Dry cooling options reject heat directly to the atmosphere, but they are more costly than wet systems and do not work as efficiently or produce as much electricity during hot weather. Conventional dry cooling systems cost 3.5 to 4 times as much as a wet cooling system. Particularly in those hot, dry areas of the country where water is scarce, there is a unique need for a dry cooling alternative.

The EERC has developed a novel new dry cooling technology with support from DOE and the Wyoming Clean Coal Technologies Research Program that is applicable to all Rankine-based power plants and similar heat rejection loads. The project also has in-kind assistance from SPX Cooling Technologies. This unique system uses a hygroscopic fluid as a coolant, which is nonvolatile and does not evaporate. This eliminates the continual need for cooling water, making the technology most suitable for locations without adequate water.

“One of the most remarkable aspects of the technology, to me, is that the coolant absorbs moisture from the air at night when temperatures are lower and, as the day heats up, evaporates the excess water, which is a benefit for cooling and helps to moderate performance,” said Research Engineer Chris Martin. Martin invented the technology and serves as project manager for its evaluation.

In late 2011, the EERC designed and built an experimental validation test facility at its research complex in Grand Forks, North Dakota. Testing in early 2012 showed that the initial feasibility concerns can be overcome and that the process dissipates heat to the atmosphere efficiently. Evaluation testing will continue in  2012 to demonstrate that the EERC technology offers improved cost vs. performance compared to conventional dry cooling methods. Future developments could include a long-term outdoor demonstration at a power facility with industry support.

Improved Hybrid Cooling
Systems that integrate both wet and dry cooling components are referred to as hybrid cooling systems. Hybrid systems generally have a lower capital cost than a dry cooling system and use less water than a completely water-cooled system. There are various configurations to achieve hybrid cooling, including a system that consists mainly of 1) a wet stream–surface condenser plus a wet cooling tower and 2) a dry  stream–jet condenser plus a natural or mechanical draft air-cooling tower.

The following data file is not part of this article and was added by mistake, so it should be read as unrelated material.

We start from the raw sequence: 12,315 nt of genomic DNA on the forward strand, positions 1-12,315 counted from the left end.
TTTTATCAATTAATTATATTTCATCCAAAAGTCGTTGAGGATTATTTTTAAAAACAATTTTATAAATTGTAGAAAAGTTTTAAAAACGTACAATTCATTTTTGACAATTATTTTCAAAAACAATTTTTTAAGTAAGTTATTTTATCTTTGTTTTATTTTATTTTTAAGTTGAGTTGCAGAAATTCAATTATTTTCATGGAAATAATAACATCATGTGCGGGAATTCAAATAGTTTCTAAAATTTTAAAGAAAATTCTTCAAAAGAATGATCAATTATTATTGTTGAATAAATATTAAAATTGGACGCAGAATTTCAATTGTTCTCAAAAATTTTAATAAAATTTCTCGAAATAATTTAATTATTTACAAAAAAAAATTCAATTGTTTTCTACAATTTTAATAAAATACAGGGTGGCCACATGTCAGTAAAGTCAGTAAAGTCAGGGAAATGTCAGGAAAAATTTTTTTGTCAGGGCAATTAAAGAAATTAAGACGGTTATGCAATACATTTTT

The EERC and GEA Heat Exchangers, Inc. (GEA), with DOE support, partnered to build and evaluate a first-of-its-kind hybrid condenser, which combines the operations of a jet condenser and a surface condenser. The hybrid condenser was designed by GEA to maintain the benefits of a hybrid system, while further reducing costs.

A prototype module of the hybrid condenser design was fabricated and tested at the EERC to validate its potential to more economically reduce water consumption in electricity generation applications. GEA conducted the testing with the EERC to ensure operations and data were representative of conditions seen in  commercial industry. Data and economic evaluation is currently under way.

“This project reflected, to me, the best of the EERC, such as working in partnership with commercial, global companies like GEA, as well as using our pilot-scale fabrication and system-testing capabilities,” said Research Engineer Kerryanne Leroux, who, as the project’s principal investigator, oversaw the initial testing in the summer of 2012.

There is a growing market for the hybrid condenser, specifically at existing power plants with water-based cooling where water availability is becoming limited. The ability of the hybrid condenser to be retrofitted into these power plants’ existing footprints and the resulting water savings realized during operation make the hybrid condenser an attractive solution.